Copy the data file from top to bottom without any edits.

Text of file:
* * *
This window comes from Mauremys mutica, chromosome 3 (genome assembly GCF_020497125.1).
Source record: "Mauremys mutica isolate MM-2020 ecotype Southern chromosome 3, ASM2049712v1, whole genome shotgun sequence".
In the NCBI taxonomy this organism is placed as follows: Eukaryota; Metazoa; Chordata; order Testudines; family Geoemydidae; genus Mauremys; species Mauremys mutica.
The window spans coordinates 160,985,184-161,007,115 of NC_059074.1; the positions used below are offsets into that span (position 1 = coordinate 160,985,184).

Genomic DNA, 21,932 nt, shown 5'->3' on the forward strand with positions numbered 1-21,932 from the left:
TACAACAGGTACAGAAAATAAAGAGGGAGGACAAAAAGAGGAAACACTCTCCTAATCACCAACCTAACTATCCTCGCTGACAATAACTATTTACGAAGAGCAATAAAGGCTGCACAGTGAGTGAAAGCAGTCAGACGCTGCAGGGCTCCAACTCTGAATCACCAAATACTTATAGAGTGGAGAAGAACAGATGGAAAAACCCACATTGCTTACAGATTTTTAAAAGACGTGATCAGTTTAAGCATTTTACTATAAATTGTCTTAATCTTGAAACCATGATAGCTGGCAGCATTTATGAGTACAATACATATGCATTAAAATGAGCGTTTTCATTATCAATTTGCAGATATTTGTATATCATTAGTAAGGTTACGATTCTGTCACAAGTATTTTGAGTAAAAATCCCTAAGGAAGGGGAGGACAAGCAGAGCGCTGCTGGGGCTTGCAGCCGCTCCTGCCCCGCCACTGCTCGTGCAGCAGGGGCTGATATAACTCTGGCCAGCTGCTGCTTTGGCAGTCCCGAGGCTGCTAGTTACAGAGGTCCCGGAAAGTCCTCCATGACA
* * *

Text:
This window comes from Mauremys mutica, chromosome 3 (genome assembly GCF_020497125.1).
Source record: "Mauremys mutica isolate MM-2020 ecotype Southern chromosome 3, ASM2049712v1, whole genome shotgun sequence".
In the NCBI taxonomy this organism is placed as follows: Eukaryota; Metazoa; Chordata; order Testudines; family Geoemydidae; genus Mauremys; species Mauremys mutica.
The window spans coordinates 160,985,184-161,007,115 of NC_059074.1; the positions used below are offsets into that span (position 1 = coordinate 160,985,184).

Genomic DNA, 21,932 nt, shown 5'->3' on the forward strand with positions numbered 1-21,932 from the left:
TACAACAGGTACAGAAAATAAAGAGGGAGGACAAAAAGAGGAAACACTCTCCTAATCACCAACCTAACTATCCTCGCTGACAATAACTATTTACGAAGAGCAATAAAGGCTGCACAGTGAGTGAAAGCAGTCAGACGCTGCAGGGCTCCAACTCTGAATCACCAAATACTTATAGAGTGGAGAAGAACAGATGGAAAAACCCACATTGCTTACAGATTTTTAAAAGACGTGATCAGTTTAAGCATTTTACTATAAATTGTCTTAATCTTGAAACCATGATAGCTGGCAGCATTTATGAGTACAATACATATGCATTAAAATGAGCGTTTTCATTATCAATTTGCAGATATTTGTATATCATTAGTAAGGTTACGATTCTGTCACAAGTATTTTGAGTAAAAATCCCTAAGGAAGGGGAGGACAAGCAGAGCGCTGCTGGGGCTTGCAGCCGCTCCTGCCCCGCCACTGCTCGTGCAGCAGGGGCTGATATAACTCTGGCCAGCTGCTGCTTTGGCAGTCCCGAGGCTGCTAGTTACAGAGGTCCCGGAAAGTCCTCCATGACA